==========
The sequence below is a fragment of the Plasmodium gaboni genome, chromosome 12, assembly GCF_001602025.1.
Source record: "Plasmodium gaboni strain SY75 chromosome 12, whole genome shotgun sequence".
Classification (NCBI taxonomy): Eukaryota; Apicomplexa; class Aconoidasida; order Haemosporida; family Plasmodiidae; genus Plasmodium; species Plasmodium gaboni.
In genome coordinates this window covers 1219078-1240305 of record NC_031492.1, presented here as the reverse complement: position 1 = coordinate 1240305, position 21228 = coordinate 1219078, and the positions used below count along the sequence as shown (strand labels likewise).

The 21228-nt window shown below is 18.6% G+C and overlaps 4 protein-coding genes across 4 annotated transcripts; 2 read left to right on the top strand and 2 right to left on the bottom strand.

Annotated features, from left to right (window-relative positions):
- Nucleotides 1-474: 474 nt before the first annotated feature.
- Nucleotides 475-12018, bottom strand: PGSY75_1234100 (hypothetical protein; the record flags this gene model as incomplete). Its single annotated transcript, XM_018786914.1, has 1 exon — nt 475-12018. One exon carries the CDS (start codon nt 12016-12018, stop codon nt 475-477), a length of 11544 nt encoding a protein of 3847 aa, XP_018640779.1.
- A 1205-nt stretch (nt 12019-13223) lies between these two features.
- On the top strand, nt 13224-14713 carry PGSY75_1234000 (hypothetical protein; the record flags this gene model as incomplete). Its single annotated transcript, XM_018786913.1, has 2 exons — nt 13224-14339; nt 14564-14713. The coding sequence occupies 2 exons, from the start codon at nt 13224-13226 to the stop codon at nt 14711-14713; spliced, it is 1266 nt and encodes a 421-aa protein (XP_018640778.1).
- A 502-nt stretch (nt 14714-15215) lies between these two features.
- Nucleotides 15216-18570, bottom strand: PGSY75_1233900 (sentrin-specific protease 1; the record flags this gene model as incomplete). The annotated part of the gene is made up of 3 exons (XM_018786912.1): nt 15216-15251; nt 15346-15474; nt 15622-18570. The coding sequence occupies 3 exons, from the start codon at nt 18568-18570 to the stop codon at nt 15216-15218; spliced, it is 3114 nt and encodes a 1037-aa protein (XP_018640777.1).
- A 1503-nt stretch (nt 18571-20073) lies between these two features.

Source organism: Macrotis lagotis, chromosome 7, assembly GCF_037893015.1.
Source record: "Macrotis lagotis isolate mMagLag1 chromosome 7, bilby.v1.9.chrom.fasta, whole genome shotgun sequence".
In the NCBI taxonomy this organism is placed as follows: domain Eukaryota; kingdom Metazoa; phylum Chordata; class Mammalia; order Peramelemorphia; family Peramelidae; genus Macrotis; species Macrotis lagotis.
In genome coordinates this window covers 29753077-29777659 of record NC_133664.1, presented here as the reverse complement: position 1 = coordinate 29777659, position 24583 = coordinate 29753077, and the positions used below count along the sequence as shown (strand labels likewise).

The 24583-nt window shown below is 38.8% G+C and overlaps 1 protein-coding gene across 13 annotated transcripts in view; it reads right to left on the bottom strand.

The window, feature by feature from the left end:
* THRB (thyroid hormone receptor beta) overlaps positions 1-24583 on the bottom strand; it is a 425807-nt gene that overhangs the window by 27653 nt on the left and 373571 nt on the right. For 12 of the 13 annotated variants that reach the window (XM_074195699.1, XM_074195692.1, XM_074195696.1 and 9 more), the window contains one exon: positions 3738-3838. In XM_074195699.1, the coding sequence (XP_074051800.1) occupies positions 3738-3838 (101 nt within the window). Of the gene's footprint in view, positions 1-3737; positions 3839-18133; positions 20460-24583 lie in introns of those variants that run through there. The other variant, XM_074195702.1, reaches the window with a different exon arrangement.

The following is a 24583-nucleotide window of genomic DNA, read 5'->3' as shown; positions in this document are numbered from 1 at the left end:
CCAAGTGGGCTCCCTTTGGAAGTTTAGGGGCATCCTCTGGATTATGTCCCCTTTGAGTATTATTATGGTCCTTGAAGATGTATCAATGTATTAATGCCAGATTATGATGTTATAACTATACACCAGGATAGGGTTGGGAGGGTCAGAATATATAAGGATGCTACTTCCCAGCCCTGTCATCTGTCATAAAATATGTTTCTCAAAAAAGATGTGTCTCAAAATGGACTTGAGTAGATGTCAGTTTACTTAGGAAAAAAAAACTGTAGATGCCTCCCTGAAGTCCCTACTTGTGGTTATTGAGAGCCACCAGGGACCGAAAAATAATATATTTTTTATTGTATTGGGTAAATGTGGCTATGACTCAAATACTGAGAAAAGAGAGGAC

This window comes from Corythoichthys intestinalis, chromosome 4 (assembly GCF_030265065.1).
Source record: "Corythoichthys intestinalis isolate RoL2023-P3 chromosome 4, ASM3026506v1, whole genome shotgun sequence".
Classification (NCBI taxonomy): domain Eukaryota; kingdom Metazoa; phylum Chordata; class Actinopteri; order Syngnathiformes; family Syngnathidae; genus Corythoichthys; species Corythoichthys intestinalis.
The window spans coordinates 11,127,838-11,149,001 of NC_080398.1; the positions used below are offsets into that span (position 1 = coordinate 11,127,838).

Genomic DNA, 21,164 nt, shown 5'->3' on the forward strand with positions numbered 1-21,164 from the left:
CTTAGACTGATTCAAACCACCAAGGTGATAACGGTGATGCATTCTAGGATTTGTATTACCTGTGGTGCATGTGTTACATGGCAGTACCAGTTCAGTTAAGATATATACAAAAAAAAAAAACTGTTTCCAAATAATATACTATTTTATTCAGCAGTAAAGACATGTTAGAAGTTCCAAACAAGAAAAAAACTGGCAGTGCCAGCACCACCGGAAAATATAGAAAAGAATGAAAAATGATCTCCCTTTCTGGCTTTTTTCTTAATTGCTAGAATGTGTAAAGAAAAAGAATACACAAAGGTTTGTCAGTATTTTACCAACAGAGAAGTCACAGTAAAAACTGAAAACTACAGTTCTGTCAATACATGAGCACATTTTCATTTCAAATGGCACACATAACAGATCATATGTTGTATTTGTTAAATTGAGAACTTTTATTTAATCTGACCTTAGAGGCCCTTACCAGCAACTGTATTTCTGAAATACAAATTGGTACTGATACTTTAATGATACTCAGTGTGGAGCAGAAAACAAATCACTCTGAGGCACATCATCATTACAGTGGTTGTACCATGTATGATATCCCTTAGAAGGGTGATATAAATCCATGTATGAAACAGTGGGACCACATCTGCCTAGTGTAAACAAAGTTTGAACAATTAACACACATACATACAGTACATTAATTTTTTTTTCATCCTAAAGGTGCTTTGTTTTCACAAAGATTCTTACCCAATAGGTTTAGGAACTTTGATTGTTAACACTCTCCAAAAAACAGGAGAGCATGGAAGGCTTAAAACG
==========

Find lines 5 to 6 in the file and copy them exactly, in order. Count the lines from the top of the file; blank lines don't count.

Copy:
The 21228-nt window shown below is 18.6% G+C and overlaps 4 protein-coding genes across 4 annotated transcripts; 2 read left to right on the top strand and 2 right to left on the bottom strand.

Annotated features, from left to right (window-relative positions):